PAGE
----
A few years back lots of entrepreneurs pitched themselves as the “Warby Parker of X.” Many of those pitches even emulated Warby’s “Buy a Pair, Give a Pair” program where they’d donate a pair of glasses to charity for each pair they sold. But now when someone tells me they want to be the “Warby Parker of X” it usually refers only to a vertically-integrated private label brand in a stagnant, traditional industry that tended to raise prices faster than quality — for example, Casper as the Warby Parker of Mattresses. What happened to the social good component of one for one?
Warby had this baked into its DNA, not just as a marketing gimmick — it’s even a B Corp to support this aspect of social benefit. My guess is that the other startups couldn’t make a cultural or economic argument in the same way. TOMS was the first company I recall popularizing the concept and there’s a number of other small companies which have tried similar.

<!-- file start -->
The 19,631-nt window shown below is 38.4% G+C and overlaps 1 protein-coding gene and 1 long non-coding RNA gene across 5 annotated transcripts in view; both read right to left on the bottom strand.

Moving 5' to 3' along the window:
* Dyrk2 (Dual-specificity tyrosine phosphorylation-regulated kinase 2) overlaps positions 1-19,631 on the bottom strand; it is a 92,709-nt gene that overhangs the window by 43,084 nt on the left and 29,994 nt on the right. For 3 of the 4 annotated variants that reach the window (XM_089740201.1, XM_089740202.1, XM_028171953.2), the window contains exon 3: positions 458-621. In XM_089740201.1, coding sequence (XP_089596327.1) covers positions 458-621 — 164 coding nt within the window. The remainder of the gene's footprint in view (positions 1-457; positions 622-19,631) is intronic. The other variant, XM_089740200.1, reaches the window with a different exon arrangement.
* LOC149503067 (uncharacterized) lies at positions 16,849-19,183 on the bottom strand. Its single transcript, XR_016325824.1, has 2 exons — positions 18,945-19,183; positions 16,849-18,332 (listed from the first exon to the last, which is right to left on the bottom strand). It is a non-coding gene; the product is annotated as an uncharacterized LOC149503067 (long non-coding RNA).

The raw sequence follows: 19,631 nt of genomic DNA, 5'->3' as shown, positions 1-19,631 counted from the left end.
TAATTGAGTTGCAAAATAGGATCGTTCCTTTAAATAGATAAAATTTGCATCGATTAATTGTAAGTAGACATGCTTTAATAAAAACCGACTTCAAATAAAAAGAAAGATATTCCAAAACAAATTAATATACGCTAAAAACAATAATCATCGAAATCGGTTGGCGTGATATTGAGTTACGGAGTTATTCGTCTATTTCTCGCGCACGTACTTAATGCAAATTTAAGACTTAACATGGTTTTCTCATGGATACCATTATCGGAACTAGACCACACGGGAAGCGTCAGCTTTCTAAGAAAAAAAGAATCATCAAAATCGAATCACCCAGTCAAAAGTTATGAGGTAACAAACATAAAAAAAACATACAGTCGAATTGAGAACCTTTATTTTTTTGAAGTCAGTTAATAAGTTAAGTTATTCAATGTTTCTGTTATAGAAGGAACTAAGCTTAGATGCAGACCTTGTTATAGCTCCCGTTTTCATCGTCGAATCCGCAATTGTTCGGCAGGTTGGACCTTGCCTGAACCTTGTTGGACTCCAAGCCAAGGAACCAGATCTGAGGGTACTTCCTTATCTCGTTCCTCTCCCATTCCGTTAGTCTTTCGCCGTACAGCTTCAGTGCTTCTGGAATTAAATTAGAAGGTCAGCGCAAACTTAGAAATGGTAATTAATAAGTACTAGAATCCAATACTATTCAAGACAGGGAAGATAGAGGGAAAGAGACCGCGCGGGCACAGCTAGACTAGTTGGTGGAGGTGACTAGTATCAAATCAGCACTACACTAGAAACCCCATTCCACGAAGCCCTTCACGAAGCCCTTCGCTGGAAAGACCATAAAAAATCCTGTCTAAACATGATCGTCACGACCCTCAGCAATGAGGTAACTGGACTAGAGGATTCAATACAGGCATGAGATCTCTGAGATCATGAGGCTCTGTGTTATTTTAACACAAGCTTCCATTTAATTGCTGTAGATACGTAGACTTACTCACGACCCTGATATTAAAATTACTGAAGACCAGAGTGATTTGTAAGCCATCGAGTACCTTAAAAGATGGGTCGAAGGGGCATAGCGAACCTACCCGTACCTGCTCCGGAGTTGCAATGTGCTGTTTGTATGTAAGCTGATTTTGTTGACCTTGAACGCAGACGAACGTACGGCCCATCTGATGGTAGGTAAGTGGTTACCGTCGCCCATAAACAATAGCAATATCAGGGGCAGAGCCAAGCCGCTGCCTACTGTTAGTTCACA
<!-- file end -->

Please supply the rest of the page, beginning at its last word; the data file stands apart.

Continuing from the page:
Folks who’ve followed the retail sector and social benefit corps closer than I have: was one for one an idea that heated up and ran its course, or are companies today still launching with this promise?